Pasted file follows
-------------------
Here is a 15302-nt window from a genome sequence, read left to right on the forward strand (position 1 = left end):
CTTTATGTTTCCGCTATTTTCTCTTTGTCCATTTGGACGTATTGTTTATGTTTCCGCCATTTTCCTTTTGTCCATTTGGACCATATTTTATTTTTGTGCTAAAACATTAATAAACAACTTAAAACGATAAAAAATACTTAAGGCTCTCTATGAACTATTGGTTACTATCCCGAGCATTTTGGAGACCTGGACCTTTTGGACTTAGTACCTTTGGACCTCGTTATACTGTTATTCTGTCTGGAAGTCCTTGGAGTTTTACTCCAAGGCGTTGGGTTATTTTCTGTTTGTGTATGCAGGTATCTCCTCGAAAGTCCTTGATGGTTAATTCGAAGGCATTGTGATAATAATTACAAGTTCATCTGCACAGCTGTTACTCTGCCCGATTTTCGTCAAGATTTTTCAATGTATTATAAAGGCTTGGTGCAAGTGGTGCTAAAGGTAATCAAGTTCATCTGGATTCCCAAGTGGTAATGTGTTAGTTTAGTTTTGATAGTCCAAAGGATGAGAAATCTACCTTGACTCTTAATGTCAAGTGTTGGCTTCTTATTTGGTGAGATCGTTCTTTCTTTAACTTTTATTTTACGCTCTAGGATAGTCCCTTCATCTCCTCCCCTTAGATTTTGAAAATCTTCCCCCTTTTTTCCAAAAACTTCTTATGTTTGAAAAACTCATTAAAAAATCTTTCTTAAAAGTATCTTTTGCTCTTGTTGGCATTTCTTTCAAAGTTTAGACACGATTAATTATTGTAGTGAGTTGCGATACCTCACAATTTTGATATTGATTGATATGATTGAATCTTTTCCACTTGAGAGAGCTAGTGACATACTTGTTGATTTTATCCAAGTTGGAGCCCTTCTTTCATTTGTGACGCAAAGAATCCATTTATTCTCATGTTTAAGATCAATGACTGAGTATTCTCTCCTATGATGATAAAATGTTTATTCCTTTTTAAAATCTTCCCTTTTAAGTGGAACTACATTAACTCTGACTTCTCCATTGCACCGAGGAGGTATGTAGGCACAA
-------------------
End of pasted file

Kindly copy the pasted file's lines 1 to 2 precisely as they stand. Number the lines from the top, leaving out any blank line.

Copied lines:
Here is a 15302-nt window from a genome sequence, read left to right on the forward strand (position 1 = left end):
CTTTATGTTTCCGCTATTTTCTCTTTGTCCATTTGGACGTATTGTTTATGTTTCCGCCATTTTCCTTTTGTCCATTTGGACCATATTTTATTTTTGTGCTAAAACATTAATAAACAACTTAAAACGATAAAAAATACTTAAGGCTCTCTATGAACTATTGGTTACTATCCCGAGCATTTTGGAGACCTGGACCTTTTGGACTTAGTACCTTTGGACCTCGTTATACTGTTATTCTGTCTGGAAGTCCTTGGAGTTTTACTCCAAGGCGTTGGGTTATTTTCTGTTTGTGTATGCAGGTATCTCCTCGAAAGTCCTTGATGGTTAATTCGAAGGCATTGTGATAATAATTACAAGTTCATCTGCACAGCTGTTACTCTGCCCGATTTTCGTCAAGATTTTTCAATGTATTATAAAGGCTTGGTGCAAGTGGTGCTAAAGGTAATCAAGTTCATCTGGATTCCCAAGTGGTAATGTGTTAGTTTAGTTTTGATAGTCCAAAGGATGAGAAATCTACCTTGACTCTTAATGTCAAGTGTTGGCTTCTTATTTGGTGAGATCGTTCTTTCTTTAACTTTTATTTTACGCTCTAGGATAGTCCCTTCATCTCCTCCCCTTAGATTTTGAAAATCTTCCCCCTTTTTTCCAAAAACTTCTTATGTTTGAAAAACTCATTAAAAAATCTTTCTTAAAAGTATCTTTTGCTCTTGTTGGCATTTCTTTCAAAGTTTAGACACGATTAATTATTGTAGTGAGTTGCGATACCTCACAATTTTGATATTGATTGATATGATTGAATCTTTTCCACTTGAGAGAGCTAGTGACATACTTGTTGATTTTATCCAAGTTGGAGCCCTTCTTTCATTTGTGACGCAAAGAATCCATTTATTCTCATGTTTAAGATCAATGACTGAGTATTCTCTCCTATGATGATAAAATGTTTATTCCTTTTTAAAATCTTCCCTTTTAAGTGGAACTACATTAACTCTGACTTCTCCATTGCACCGAGGAGGTATGTAGGCACAA